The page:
WELLINGTON, Oct. 11 (Xinhua) -- New Zealand government announced Friday an action plan to improve the wellbeing of disabled New Zealanders by addressing inequalities in play, active recreation and sport.
The initiative includes training to develop a workforce that understands the needs of children and young people with a range of impairments, advocacy for fit for purpose and accessible playgrounds and parks, and a more inclusive approach to strategy, policy and communication within Sport NZ and partner organizations, and a new role at Sport NZ to lead delivery of the plan.
"More needs to be done to improve the range and quality of physical activity on offer for disabled people and that's why as part of this plan, the government will invest a further 7 million New Zealand dollars (4.4 million U.S. dollars) over four years through Sport NZ," Minister for Sport and Recreation Grant Robertson said.
"These funds will go a long way towards establishing equity and ensuring disabled people across Aotearoa New Zealand can be just as active as non-disabled people," Robertson said.
About 1.1 million of New Zealand's 4.9 million people identify as being disabled with just over half of these having more than one type of impairment. Sport NZ's Active NZ data shows that disabled young people are less likely to participate in a range of sports and activities, particularly play related activities such as using playgrounds and scootering.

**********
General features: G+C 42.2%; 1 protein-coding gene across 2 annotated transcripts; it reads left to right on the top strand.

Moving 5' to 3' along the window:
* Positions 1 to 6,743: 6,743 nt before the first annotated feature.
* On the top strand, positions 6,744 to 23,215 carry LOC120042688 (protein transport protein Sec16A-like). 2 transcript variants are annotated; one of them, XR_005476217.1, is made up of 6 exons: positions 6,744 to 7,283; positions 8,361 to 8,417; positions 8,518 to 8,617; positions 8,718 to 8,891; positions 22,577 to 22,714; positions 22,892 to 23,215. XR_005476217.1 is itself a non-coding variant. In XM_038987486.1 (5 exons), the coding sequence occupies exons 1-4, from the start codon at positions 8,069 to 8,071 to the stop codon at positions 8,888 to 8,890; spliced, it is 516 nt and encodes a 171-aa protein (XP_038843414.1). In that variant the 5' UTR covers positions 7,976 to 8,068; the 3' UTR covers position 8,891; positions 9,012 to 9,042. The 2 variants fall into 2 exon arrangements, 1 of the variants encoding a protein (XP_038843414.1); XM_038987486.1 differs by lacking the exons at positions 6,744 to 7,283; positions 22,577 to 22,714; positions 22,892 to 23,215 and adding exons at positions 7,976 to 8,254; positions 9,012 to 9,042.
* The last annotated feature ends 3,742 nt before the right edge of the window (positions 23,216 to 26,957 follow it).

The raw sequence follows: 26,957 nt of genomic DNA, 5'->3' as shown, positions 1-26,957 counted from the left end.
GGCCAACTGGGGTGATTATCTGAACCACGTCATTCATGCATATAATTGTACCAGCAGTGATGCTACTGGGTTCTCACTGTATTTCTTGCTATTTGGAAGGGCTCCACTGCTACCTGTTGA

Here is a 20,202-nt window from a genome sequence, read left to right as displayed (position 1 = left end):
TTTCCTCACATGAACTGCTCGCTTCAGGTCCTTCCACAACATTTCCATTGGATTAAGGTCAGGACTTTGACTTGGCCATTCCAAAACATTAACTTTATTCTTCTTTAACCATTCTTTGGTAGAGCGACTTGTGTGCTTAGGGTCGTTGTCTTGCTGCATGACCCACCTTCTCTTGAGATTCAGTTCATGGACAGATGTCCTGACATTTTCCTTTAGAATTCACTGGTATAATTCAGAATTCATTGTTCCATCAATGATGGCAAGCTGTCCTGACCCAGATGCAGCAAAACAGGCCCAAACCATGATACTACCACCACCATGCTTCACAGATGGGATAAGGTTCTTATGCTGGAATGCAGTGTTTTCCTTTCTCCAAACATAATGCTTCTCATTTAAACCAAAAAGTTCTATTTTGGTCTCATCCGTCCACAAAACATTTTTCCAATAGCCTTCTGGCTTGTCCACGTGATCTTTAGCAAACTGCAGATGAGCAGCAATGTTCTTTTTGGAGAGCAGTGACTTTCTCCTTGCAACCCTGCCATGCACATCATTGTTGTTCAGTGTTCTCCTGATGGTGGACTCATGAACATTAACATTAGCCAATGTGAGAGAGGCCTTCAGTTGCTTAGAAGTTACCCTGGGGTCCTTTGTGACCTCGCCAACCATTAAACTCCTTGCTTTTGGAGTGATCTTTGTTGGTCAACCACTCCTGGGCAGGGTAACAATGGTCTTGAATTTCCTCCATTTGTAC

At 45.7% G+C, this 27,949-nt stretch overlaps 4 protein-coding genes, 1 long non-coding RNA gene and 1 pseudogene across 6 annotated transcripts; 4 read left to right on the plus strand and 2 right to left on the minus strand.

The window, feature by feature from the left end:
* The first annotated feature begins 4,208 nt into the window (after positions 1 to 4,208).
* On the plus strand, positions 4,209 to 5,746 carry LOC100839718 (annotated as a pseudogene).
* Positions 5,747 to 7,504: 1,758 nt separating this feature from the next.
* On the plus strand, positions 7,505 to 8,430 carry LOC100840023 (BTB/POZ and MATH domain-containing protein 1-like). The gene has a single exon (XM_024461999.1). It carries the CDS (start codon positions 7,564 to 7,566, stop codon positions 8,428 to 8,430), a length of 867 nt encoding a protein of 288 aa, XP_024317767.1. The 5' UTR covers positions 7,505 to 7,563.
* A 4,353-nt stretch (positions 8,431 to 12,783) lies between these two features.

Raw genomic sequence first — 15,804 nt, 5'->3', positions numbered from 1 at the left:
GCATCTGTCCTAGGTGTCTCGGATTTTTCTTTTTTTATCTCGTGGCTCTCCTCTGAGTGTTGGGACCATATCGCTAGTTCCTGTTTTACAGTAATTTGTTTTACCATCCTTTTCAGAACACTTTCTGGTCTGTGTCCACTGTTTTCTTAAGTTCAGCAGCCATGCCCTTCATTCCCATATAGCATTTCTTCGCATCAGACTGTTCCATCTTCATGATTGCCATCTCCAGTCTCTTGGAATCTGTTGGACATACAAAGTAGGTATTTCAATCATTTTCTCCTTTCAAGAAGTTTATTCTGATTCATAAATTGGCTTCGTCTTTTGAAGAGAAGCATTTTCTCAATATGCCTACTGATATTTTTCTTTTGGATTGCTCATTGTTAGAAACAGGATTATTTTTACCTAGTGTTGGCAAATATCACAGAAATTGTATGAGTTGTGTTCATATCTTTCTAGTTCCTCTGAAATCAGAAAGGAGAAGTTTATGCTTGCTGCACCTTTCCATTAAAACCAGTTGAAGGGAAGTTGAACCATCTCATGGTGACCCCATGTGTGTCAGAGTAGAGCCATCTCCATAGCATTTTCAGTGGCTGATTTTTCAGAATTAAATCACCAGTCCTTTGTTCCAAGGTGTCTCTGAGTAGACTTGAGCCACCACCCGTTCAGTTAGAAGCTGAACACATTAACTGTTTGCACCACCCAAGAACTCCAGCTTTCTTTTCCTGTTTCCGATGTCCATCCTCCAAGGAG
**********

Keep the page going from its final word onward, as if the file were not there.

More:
Minister for Disability Issues Carmel Sepuloni said having an inclusive society not only benefits those who live with a disability, but also Aotearoa New Zealand as a whole.
"The government is committed to building a truly inclusive society and supporting disabled people to live their lives to their fullest potential. The plan led by Sport NZ and associated investments are further steps in making this a reality for disabled people in the important space of sport, active recreation and play," Sepuloni said.
This initiative forms part of a wider cross-government agency plan to be launched later in 2019.